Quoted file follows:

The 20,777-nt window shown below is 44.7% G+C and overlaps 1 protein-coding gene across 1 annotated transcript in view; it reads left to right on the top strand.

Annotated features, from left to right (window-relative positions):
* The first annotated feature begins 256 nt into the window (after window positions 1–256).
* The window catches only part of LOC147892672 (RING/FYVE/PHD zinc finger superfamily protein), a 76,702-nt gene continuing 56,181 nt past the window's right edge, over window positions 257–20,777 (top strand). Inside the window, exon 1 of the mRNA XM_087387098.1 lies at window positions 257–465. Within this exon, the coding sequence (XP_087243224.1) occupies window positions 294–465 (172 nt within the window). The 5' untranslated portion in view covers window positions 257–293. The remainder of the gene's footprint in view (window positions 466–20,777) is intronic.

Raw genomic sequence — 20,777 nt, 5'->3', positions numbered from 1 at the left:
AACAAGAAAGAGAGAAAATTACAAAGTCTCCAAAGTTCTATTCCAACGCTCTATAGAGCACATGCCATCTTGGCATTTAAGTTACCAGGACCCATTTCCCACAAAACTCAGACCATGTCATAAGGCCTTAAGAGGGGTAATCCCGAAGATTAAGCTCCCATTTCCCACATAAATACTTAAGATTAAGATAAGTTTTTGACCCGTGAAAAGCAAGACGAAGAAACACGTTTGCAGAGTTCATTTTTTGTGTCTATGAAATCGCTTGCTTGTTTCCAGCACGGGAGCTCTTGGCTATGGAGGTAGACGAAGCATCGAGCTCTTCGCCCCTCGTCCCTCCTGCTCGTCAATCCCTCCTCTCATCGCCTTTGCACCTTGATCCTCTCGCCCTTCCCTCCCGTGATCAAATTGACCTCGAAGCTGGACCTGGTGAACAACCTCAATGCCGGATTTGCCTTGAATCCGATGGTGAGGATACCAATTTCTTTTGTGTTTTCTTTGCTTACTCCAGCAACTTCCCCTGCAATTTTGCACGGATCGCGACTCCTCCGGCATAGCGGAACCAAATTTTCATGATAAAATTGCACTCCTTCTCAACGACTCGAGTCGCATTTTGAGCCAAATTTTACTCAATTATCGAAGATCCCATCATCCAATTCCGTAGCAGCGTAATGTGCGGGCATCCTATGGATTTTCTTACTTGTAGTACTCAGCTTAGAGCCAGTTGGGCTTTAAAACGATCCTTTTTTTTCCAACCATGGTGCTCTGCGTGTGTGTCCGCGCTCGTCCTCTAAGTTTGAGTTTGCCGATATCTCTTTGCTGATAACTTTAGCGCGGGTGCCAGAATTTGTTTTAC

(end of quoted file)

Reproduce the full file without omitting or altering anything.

The 20,777-nt window shown below is 44.7% G+C and overlaps 1 protein-coding gene across 1 annotated transcript in view; it reads left to right on the top strand.

Annotated features, from left to right (window-relative positions):
* The first annotated feature begins 256 nt into the window (after window positions 1–256).
* The window catches only part of LOC147892672 (RING/FYVE/PHD zinc finger superfamily protein), a 76,702-nt gene continuing 56,181 nt past the window's right edge, over window positions 257–20,777 (top strand). Inside the window, exon 1 of the mRNA XM_087387098.1 lies at window positions 257–465. Within this exon, the coding sequence (XP_087243224.1) occupies window positions 294–465 (172 nt within the window). The 5' untranslated portion in view covers window positions 257–293. The remainder of the gene's footprint in view (window positions 466–20,777) is intronic.

Raw genomic sequence — 20,777 nt, 5'->3', positions numbered from 1 at the left:
AACAAGAAAGAGAGAAAATTACAAAGTCTCCAAAGTTCTATTCCAACGCTCTATAGAGCACATGCCATCTTGGCATTTAAGTTACCAGGACCCATTTCCCACAAAACTCAGACCATGTCATAAGGCCTTAAGAGGGGTAATCCCGAAGATTAAGCTCCCATTTCCCACATAAATACTTAAGATTAAGATAAGTTTTTGACCCGTGAAAAGCAAGACGAAGAAACACGTTTGCAGAGTTCATTTTTTGTGTCTATGAAATCGCTTGCTTGTTTCCAGCACGGGAGCTCTTGGCTATGGAGGTAGACGAAGCATCGAGCTCTTCGCCCCTCGTCCCTCCTGCTCGTCAATCCCTCCTCTCATCGCCTTTGCACCTTGATCCTCTCGCCCTTCCCTCCCGTGATCAAATTGACCTCGAAGCTGGACCTGGTGAACAACCTCAATGCCGGATTTGCCTTGAATCCGATGGTGAGGATACCAATTTCTTTTGTGTTTTCTTTGCTTACTCCAGCAACTTCCCCTGCAATTTTGCACGGATCGCGACTCCTCCGGCATAGCGGAACCAAATTTTCATGATAAAATTGCACTCCTTCTCAACGACTCGAGTCGCATTTTGAGCCAAATTTTACTCAATTATCGAAGATCCCATCATCCAATTCCGTAGCAGCGTAATGTGCGGGCATCCTATGGATTTTCTTACTTGTAGTACTCAGCTTAGAGCCAGTTGGGCTTTAAAACGATCCTTTTTTTTCCAACCATGGTGCTCTGCGTGTGTGTCCGCGCTCGTCCTCTAAGTTTGAGTTTGCCGATATCTCTTTGCTGATAACTTTAGCGCGGGTGCCAGAATTTGTTTTAC